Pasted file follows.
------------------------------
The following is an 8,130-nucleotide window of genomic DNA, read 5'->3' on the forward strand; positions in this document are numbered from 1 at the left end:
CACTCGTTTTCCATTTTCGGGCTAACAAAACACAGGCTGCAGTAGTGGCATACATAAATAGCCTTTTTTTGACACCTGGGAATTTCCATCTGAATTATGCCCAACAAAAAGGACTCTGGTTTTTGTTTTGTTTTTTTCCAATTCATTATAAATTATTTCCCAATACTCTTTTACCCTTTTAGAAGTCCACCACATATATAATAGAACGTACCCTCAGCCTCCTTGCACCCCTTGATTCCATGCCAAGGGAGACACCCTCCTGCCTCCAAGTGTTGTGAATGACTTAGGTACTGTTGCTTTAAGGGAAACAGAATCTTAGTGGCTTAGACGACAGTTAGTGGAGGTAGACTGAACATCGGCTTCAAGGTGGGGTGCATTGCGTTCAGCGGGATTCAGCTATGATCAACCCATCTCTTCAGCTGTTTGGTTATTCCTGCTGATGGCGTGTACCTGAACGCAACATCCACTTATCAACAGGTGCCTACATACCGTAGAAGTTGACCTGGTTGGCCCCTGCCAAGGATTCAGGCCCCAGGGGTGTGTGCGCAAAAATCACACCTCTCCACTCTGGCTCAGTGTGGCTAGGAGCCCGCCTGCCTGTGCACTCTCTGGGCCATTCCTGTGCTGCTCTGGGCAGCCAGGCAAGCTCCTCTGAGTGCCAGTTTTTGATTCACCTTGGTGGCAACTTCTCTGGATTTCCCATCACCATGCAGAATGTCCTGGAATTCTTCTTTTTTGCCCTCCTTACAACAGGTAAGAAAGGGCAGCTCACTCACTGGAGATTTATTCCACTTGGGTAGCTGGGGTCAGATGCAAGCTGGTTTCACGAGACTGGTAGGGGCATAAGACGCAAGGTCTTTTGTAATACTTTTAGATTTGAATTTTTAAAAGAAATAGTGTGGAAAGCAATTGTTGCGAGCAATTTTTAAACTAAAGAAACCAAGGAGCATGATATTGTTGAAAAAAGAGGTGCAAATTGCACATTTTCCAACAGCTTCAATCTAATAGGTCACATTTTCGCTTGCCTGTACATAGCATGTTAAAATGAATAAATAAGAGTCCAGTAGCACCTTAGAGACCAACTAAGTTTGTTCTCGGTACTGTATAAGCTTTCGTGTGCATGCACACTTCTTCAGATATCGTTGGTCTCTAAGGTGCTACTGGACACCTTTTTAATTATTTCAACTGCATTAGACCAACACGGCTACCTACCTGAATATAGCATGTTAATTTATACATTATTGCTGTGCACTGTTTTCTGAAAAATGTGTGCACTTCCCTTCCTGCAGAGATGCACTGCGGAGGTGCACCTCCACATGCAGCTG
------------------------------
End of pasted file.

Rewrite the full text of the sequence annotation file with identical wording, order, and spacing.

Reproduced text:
The following is an 8,130-nucleotide window of genomic DNA, read 5'->3' on the forward strand; positions in this document are numbered from 1 at the left end:
CACTCGTTTTCCATTTTCGGGCTAACAAAACACAGGCTGCAGTAGTGGCATACATAAATAGCCTTTTTTTGACACCTGGGAATTTCCATCTGAATTATGCCCAACAAAAAGGACTCTGGTTTTTGTTTTGTTTTTTTCCAATTCATTATAAATTATTTCCCAATACTCTTTTACCCTTTTAGAAGTCCACCACATATATAATAGAACGTACCCTCAGCCTCCTTGCACCCCTTGATTCCATGCCAAGGGAGACACCCTCCTGCCTCCAAGTGTTGTGAATGACTTAGGTACTGTTGCTTTAAGGGAAACAGAATCTTAGTGGCTTAGACGACAGTTAGTGGAGGTAGACTGAACATCGGCTTCAAGGTGGGGTGCATTGCGTTCAGCGGGATTCAGCTATGATCAACCCATCTCTTCAGCTGTTTGGTTATTCCTGCTGATGGCGTGTACCTGAACGCAACATCCACTTATCAACAGGTGCCTACATACCGTAGAAGTTGACCTGGTTGGCCCCTGCCAAGGATTCAGGCCCCAGGGGTGTGTGCGCAAAAATCACACCTCTCCACTCTGGCTCAGTGTGGCTAGGAGCCCGCCTGCCTGTGCACTCTCTGGGCCATTCCTGTGCTGCTCTGGGCAGCCAGGCAAGCTCCTCTGAGTGCCAGTTTTTGATTCACCTTGGTGGCAACTTCTCTGGATTTCCCATCACCATGCAGAATGTCCTGGAATTCTTCTTTTTTGCCCTCCTTACAACAGGTAAGAAAGGGCAGCTCACTCACTGGAGATTTATTCCACTTGGGTAGCTGGGGTCAGATGCAAGCTGGTTTCACGAGACTGGTAGGGGCATAAGACGCAAGGTCTTTTGTAATACTTTTAGATTTGAATTTTTAAAAGAAATAGTGTGGAAAGCAATTGTTGCGAGCAATTTTTAAACTAAAGAAACCAAGGAGCATGATATTGTTGAAAAAAGAGGTGCAAATTGCACATTTTCCAACAGCTTCAATCTAATAGGTCACATTTTCGCTTGCCTGTACATAGCATGTTAAAATGAATAAATAAGAGTCCAGTAGCACCTTAGAGACCAACTAAGTTTGTTCTCGGTACTGTATAAGCTTTCGTGTGCATGCACACTTCTTCAGATATCGTTGGTCTCTAAGGTGCTACTGGACACCTTTTTAATTATTTCAACTGCATTAGACCAACACGGCTACCTACCTGAATATAGCATGTTAATTTATACATTATTGCTGTGCACTGTTTTCTGAAAAATGTGTGCACTTCCCTTCCTGCAGAGATGCACTGCGGAGGTGCACCTCCACATGCAGCTG